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Chiari I malformation is accompanied by a variety of symptoms and signs suggesting brain stem, cerebellar, or cervical spinal cord lesions. The most common symptoms include headache, neck pain, sensory loss, and ataxia.1 Dysphagia occurs in 5–15% of the patients and it may be the only presenting symptom.2 Progressive dysphagia caused by Chiari I malformation, mimicking amyotrophic lateral sclerosis, has been reported in this journal in 1996 and 2002.2,3 Dysphonia may occur rarely, but it has not been described as an early symptom.2 Pain and stiffness in the posterior neck is a common feature, but severe neck extensor weakness leading to dropped head syndrome has not so far been reported in Chiari I malformation.
A 13 year old girl was admitted to our department of neurology four weeks after adenoidectomy under general anaesthesia, because of progressive difficulty in lifting her chin off her chest, together with dysphagia and dysphonia. There was no pain or stiffness in the posterior neck. Computed tomography of the head was reported as normal. There was mild fluctuation of the dysphagia and dysphonia during the day, with worsening of the dysphonia after prolonged conversation or after reading in a loud voice. There was no sleep disturbance.
Neurological examination revealed an increase in the deep tendon reflexes in all four limbs. Routine serum biochemistry and blood count were unremarkable.
On the basis of the history and clinical data, myasthenia gravis was suspected, so electrophysiological testing was undertaken to investigate the neuromuscular junction. Percutaneous 3 Hz repetitive nerve stimulation of the right accessory nerve along with recordings obtained from surface electrodes over the trapezius muscle did not show significant variations in compound muscle action potential amplitude under baseline conditions, or when the test was repeated three minutes after maximal voluntary effort for 30 seconds. Single fibre electromyography of the right extensor digitorum communis muscle during voluntary activity failed to show any abnormally increased jitter or neuromuscular block, and the mean jitter value was in the normal range. Serum antiacetylcholine receptor antibodies were absent. Standard concentric needle electromyography of proximal and distal muscles in all four limbs was normal. The cervical paraspinal muscles were not investigated. Motor and sensory conduction velocities were normal. A neostigmine test resulted in mild improvement in the dysphonia.
One week later, the patient experienced a worsening of dysphagia and dysphonia and she started to complain of gait disturbances, with instability in walking. Magnetic resonance imaging of the brain and cervical spine showed herniation of the cerebellar tonsils through the foramen magnum, reaching C2–C3 vertebral level (fig 1). No syrinx or hydrocephalus was demonstrated. A diagnosis of Chiari I malformation was made.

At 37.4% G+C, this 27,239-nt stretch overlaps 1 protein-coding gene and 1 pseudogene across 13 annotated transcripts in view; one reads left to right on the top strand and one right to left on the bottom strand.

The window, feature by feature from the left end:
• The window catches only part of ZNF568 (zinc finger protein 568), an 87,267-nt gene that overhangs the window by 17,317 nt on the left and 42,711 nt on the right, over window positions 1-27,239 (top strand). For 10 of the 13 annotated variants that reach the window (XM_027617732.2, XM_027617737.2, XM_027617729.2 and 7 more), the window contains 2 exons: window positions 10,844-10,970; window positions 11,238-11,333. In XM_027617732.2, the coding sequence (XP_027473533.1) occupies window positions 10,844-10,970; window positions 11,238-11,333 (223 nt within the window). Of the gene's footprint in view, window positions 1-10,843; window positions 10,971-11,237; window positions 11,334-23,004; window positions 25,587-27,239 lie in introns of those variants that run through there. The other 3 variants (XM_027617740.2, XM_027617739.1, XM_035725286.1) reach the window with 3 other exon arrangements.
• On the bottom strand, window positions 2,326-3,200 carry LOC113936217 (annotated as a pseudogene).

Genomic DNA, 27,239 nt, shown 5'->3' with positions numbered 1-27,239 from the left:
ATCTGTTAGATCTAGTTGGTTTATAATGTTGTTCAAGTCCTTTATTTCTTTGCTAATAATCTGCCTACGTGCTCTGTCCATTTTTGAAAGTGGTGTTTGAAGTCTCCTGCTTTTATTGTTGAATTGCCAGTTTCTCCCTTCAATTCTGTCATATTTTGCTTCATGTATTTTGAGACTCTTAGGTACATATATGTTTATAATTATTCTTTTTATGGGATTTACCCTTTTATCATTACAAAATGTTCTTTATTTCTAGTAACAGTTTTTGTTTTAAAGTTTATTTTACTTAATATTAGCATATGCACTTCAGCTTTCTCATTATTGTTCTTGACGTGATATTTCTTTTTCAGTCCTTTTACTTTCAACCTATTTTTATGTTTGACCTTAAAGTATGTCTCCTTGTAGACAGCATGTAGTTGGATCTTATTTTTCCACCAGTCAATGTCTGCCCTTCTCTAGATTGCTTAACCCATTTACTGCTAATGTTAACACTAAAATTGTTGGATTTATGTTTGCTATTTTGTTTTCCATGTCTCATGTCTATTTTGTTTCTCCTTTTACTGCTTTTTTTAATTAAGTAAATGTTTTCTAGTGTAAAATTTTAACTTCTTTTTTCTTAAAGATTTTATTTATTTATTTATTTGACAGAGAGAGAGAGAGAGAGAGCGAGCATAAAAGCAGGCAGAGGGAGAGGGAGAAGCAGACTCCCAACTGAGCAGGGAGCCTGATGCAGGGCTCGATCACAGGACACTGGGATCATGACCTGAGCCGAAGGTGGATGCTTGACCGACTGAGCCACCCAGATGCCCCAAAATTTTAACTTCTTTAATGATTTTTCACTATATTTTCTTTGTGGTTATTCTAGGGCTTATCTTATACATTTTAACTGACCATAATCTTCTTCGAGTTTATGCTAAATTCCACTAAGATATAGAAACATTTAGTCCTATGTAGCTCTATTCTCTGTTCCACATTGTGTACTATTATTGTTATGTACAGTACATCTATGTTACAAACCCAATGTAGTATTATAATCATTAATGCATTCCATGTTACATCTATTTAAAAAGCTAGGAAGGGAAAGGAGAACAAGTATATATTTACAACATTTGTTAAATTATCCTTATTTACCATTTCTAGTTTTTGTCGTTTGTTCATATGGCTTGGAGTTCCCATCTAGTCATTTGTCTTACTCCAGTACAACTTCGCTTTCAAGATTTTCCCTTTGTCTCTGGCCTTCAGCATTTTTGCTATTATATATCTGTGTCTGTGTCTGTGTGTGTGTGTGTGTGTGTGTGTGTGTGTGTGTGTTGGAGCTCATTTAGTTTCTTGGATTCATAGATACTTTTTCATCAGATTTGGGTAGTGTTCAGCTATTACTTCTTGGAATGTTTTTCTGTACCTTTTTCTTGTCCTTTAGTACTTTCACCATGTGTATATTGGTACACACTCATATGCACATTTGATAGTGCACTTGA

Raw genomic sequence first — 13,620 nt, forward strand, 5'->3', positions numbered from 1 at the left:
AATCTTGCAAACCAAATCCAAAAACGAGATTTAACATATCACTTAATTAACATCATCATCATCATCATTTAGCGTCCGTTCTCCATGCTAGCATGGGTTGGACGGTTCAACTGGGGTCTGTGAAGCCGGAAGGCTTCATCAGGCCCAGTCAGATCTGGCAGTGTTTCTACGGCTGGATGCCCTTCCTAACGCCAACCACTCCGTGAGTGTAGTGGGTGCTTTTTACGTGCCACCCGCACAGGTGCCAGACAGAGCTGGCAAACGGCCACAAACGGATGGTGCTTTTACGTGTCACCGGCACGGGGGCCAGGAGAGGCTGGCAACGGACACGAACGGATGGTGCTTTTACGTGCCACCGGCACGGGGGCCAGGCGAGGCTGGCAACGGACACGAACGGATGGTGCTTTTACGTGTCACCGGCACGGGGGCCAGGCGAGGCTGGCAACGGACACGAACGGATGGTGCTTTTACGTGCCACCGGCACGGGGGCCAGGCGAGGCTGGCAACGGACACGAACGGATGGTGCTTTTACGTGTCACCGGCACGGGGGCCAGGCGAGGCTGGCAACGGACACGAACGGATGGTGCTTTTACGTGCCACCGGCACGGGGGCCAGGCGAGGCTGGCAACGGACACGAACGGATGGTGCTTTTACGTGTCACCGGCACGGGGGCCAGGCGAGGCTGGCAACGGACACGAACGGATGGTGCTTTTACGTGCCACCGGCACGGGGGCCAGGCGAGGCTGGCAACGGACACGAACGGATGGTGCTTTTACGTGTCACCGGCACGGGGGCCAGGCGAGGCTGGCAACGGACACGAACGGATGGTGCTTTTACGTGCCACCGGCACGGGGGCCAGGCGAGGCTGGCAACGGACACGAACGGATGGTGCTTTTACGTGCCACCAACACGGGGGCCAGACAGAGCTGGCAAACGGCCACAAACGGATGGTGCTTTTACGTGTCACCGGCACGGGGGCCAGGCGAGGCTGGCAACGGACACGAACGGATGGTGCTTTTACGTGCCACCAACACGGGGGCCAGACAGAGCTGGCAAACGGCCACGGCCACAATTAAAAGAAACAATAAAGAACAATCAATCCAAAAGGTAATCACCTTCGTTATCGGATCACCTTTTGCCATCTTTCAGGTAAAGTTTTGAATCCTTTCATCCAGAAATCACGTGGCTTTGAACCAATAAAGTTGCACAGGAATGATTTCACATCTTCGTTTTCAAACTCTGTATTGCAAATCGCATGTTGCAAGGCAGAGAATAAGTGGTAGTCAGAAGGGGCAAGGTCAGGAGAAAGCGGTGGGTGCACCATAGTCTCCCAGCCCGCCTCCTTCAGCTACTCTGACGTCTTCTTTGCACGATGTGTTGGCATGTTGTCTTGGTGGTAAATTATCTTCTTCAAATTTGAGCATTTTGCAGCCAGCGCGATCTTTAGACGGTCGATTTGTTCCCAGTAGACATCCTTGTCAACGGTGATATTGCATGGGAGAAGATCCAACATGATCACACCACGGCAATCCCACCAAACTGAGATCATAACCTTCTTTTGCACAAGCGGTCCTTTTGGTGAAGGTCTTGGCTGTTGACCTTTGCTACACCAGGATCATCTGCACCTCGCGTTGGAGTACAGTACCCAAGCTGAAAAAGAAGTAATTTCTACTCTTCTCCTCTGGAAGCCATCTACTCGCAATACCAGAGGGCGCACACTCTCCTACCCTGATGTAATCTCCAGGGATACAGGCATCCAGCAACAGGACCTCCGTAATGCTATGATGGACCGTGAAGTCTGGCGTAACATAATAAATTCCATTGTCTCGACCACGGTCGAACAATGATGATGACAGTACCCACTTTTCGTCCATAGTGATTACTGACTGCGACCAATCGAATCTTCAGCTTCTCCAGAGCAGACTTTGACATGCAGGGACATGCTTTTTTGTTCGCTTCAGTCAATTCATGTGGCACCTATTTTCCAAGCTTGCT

A posterior fossa craniectomy was undertaken. The anaesthesia and operative procedure were uncomplicated. Two days after the operation, the dysphagia and dysphonia improved and one month later there had been a remarkable improvement in the neck extensor muscle weakness.
Dropped head may be a part of a generalised neuromuscular disorder, such as myasthenia, polymyositis, amyotrophic lateral sclerosis, adult onset nemaline myopathy, or chronic inflammatory demyelinating polyneuropathy. Our patient had a dropped head “plus” syndrome secondary to Chiari I malformation. Strangely, the neck pain and stiffness were not referred. This case report suggests that one should suspect Chiari I malformation in patients with neck extensor muscle weakness, especially if this is associated with lower cranial nerve impairment. We postulate that the symptomatology in this girl may have been the result of brain stem dysfunction secondary to the compression caused by the malformation. Dysfunction of the lower cranial nerves and the higher cervicospinal roots by a retrograde effect of the compression may be the pathogenic explanatory mechanism. The rapid disappearance of the symptoms after posterior fossa decompression supports this hypothesis. Fluctuations of dysphonia and dysphagia may, on the other hand, reflect variations in intracranial pressure. Recently, a presentation of a previously asymptomatic Chiari I malformation was reported following a flexion injury to the neck by a trivial car accident.4 In our patient, it is possible that slight cervical trauma during anaesthesia for her adenoidectomy may have brought to light the underlying congenital abnormality.
Moorty et al have reported eight cases, initially diagnosed as ocular myasthenia on the basis of clinical features and response of anticholinesterase agents, in which an intracranial mass lesion instead of or in addition to myasthenia gravis was later found.5 Patients with dropped head and lower cranial nerve involvement, although presenting with a clinical history strongly suggestive of myasthenia, should be carefully evaluated and the diagnosis of Chiari I malformation considered. A response to anticholinesterase agents observed clinically or recorded electrically has been reported in a variety of disorders, including Eaton–Lambert syndrome, botulism, and transverse myelitis, and even in patients with intracranial mass lesions.5 The partial response to anticholinesterase drugs in our case reinforces the view that it is unwise to base the diagnosis of myasthenia gravis purely on a positive pharmacological test.
Competing interests: none declared.
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